Ronnie was already an established figure in Republican politics as governor of California and a household name to an older generation from his days as an actor. The man himself embodied frontier individualism from his cowboy movie days, and free markets from his time in government. And at the time, the country was sorely in need of a psychological boost.

Reagan brought the promise of a new day with his theory of Reaganomics, which is the central theme of this essay.

So we’re not going to cover how he was the first president to talk about fiscal conservatism while blowing up the deficit and doubling the national debt, or how he waged a holy war on poor people by race baiting and demonizing so-called welfare queens, boosted the private prison system, ushered in the era of mass incarceration, sold arms secretly to Iran, sent military aid to extremist guerrilla groups in Indonesia, Central America, Africa and the Middle East to overthrow democratically elected governments and sat atop an administration that saw investigations, indictments or convictions of more than 130 officials. No, that’s not this essay.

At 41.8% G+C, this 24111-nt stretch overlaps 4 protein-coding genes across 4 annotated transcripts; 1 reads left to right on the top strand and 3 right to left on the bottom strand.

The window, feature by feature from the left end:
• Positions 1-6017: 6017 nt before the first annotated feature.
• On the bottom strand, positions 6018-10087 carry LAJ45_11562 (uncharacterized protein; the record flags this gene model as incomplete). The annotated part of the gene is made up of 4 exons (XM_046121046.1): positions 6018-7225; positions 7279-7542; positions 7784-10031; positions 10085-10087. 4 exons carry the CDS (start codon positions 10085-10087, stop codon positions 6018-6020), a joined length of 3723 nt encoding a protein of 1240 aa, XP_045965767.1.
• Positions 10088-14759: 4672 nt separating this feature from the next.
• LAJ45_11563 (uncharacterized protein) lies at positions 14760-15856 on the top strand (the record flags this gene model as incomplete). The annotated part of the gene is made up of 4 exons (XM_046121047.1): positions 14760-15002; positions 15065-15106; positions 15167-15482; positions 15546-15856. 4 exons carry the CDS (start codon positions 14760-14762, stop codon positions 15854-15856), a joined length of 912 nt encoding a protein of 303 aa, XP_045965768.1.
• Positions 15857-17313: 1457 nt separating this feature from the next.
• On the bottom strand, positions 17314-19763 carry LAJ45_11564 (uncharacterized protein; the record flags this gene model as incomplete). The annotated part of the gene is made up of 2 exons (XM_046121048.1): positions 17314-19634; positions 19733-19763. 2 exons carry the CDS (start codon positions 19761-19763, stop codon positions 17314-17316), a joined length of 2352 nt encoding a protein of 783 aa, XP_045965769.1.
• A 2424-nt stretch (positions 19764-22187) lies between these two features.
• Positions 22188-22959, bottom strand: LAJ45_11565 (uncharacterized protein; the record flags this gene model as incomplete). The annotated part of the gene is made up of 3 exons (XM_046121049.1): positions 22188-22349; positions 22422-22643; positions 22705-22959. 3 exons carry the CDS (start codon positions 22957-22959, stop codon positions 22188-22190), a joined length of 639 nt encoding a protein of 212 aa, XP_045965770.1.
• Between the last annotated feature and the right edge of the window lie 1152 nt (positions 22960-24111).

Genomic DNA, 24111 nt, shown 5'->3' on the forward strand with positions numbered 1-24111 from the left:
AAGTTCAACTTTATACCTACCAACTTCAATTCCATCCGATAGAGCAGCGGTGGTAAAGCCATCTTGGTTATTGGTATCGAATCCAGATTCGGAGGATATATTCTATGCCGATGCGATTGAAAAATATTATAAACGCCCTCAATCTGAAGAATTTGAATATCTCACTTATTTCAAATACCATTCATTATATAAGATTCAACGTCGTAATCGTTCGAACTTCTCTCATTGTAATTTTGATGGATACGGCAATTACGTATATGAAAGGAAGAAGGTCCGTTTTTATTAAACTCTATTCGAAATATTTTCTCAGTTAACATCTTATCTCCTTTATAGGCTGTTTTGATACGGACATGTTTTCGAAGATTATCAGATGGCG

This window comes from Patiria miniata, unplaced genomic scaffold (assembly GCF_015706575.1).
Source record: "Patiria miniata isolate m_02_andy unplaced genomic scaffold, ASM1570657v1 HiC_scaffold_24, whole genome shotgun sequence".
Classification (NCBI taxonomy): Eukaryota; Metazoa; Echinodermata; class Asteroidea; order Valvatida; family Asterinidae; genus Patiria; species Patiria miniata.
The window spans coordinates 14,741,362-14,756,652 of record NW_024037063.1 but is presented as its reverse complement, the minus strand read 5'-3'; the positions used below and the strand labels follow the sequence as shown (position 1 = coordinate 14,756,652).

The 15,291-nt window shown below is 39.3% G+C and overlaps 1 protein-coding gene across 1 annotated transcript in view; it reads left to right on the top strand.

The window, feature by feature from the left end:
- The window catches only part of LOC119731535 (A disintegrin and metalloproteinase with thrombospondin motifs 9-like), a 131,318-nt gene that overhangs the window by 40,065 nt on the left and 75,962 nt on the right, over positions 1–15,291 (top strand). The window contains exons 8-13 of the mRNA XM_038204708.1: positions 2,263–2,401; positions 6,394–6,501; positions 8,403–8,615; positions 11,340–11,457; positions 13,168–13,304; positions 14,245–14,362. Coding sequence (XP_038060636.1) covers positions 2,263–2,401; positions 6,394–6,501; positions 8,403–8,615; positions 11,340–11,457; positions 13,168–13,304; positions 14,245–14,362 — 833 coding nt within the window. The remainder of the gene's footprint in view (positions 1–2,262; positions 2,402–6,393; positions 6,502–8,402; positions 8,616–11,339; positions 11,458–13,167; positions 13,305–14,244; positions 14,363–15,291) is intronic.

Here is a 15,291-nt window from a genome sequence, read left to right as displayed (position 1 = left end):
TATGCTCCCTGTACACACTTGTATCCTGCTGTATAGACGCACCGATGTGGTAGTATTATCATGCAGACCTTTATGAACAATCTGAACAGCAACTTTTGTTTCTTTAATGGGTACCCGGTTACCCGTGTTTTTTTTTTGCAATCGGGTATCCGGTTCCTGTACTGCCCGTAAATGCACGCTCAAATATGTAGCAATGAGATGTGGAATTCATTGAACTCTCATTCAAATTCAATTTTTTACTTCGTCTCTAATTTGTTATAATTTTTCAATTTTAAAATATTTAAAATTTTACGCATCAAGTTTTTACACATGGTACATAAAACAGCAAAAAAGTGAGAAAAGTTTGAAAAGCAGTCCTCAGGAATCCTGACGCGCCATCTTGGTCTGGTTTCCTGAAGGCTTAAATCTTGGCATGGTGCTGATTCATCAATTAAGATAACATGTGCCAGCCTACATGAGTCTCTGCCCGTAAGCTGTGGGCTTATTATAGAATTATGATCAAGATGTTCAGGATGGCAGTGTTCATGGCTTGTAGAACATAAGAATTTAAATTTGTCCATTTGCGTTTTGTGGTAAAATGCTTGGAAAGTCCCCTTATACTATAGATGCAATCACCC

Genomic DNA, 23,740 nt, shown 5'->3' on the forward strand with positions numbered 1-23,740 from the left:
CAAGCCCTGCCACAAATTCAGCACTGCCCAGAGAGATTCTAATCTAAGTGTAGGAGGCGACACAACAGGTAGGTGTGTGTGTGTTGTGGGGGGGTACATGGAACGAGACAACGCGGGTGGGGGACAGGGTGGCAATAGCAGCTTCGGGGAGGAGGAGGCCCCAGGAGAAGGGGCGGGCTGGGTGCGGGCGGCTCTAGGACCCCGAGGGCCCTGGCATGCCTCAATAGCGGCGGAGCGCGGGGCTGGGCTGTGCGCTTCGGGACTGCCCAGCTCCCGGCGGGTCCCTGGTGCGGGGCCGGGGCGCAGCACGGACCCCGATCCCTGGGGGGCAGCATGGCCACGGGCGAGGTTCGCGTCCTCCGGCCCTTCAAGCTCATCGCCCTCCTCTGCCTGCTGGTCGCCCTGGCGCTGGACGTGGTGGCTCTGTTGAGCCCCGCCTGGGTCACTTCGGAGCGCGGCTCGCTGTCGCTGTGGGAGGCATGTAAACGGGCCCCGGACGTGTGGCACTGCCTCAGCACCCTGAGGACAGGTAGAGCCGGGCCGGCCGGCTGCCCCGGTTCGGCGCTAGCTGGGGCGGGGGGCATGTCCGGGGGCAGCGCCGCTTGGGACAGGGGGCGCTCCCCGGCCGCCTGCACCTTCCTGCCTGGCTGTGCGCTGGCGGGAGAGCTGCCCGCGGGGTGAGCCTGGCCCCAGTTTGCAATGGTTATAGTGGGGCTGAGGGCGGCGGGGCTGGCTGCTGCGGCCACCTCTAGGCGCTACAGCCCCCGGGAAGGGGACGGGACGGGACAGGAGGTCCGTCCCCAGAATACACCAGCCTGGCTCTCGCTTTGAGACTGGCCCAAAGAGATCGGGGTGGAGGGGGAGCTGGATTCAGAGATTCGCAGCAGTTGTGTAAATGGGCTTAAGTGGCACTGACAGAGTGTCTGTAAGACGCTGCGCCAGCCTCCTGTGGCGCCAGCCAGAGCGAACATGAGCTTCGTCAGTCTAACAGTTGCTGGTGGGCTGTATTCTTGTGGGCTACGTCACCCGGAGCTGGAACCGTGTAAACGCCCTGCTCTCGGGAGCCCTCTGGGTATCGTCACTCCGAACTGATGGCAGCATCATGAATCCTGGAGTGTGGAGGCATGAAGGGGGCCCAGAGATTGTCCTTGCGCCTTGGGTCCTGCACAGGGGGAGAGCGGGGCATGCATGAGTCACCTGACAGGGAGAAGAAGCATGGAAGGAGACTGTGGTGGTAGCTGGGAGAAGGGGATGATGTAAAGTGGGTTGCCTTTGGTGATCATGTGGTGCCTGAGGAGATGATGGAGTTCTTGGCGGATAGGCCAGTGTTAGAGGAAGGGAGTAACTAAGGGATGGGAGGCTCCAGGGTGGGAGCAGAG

What has been sold to us by Republican revisionists is that the Reagan-era tax cuts to the rich flooded the system with liquidity and trickled down to the masses, brought down skyrocketing interest rates and got inflation under control, thereby restoring sanity to the markets. The fairytale continues with Reagan wrangling out-of-control gas prices, which then steadily declined for years to come thanks to his no-nonsense stance against OPEC and tax breaks to domestic oil companies.

It’s an enticing narrative. It’s bullshit, but enticing, nonetheless.

To start, advances in offshore oil drilling technology allowed the United States to become more competitive. The spike in oil prices and the immediate reversal had little to do with our domestic policy and everything to do with the beginning and end of the Iranian Revolution. Prices were beginning to revert back to normal when Reagan took office, and OPEC nations, operating under a new quota system, artificially doubled their reserve estimates, giving the appearance that the world’s supply of oil was bigger than it actually was.